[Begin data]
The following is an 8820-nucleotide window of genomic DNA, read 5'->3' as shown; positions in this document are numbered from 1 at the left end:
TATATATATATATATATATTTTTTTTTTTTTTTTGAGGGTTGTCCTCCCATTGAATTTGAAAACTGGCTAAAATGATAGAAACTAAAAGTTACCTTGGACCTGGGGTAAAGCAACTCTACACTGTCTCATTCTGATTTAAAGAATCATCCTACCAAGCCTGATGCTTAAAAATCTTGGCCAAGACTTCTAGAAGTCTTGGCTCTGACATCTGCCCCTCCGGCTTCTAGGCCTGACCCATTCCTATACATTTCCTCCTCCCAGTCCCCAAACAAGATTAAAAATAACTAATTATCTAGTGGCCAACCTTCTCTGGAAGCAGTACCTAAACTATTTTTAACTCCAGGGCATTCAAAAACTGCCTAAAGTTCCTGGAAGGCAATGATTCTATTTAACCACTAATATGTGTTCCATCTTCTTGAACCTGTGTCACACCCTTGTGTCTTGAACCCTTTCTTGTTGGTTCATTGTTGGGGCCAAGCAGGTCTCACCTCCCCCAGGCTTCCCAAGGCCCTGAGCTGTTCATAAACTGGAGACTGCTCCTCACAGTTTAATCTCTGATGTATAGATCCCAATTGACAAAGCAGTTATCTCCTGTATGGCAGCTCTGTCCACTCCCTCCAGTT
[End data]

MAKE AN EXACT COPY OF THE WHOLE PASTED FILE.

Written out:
The following is an 8820-nucleotide window of genomic DNA, read 5'->3' as shown; positions in this document are numbered from 1 at the left end:
TATATATATATATATATATTTTTTTTTTTTTTTTGAGGGTTGTCCTCCCATTGAATTTGAAAACTGGCTAAAATGATAGAAACTAAAAGTTACCTTGGACCTGGGGTAAAGCAACTCTACACTGTCTCATTCTGATTTAAAGAATCATCCTACCAAGCCTGATGCTTAAAAATCTTGGCCAAGACTTCTAGAAGTCTTGGCTCTGACATCTGCCCCTCCGGCTTCTAGGCCTGACCCATTCCTATACATTTCCTCCTCCCAGTCCCCAAACAAGATTAAAAATAACTAATTATCTAGTGGCCAACCTTCTCTGGAAGCAGTACCTAAACTATTTTTAACTCCAGGGCATTCAAAAACTGCCTAAAGTTCCTGGAAGGCAATGATTCTATTTAACCACTAATATGTGTTCCATCTTCTTGAACCTGTGTCACACCCTTGTGTCTTGAACCCTTTCTTGTTGGTTCATTGTTGGGGCCAAGCAGGTCTCACCTCCCCCAGGCTTCCCAAGGCCCTGAGCTGTTCATAAACTGGAGACTGCTCCTCACAGTTTAATCTCTGATGTATAGATCCCAATTGACAAAGCAGTTATCTCCTGTATGGCAGCTCTGTCCACTCCCTCCAGTT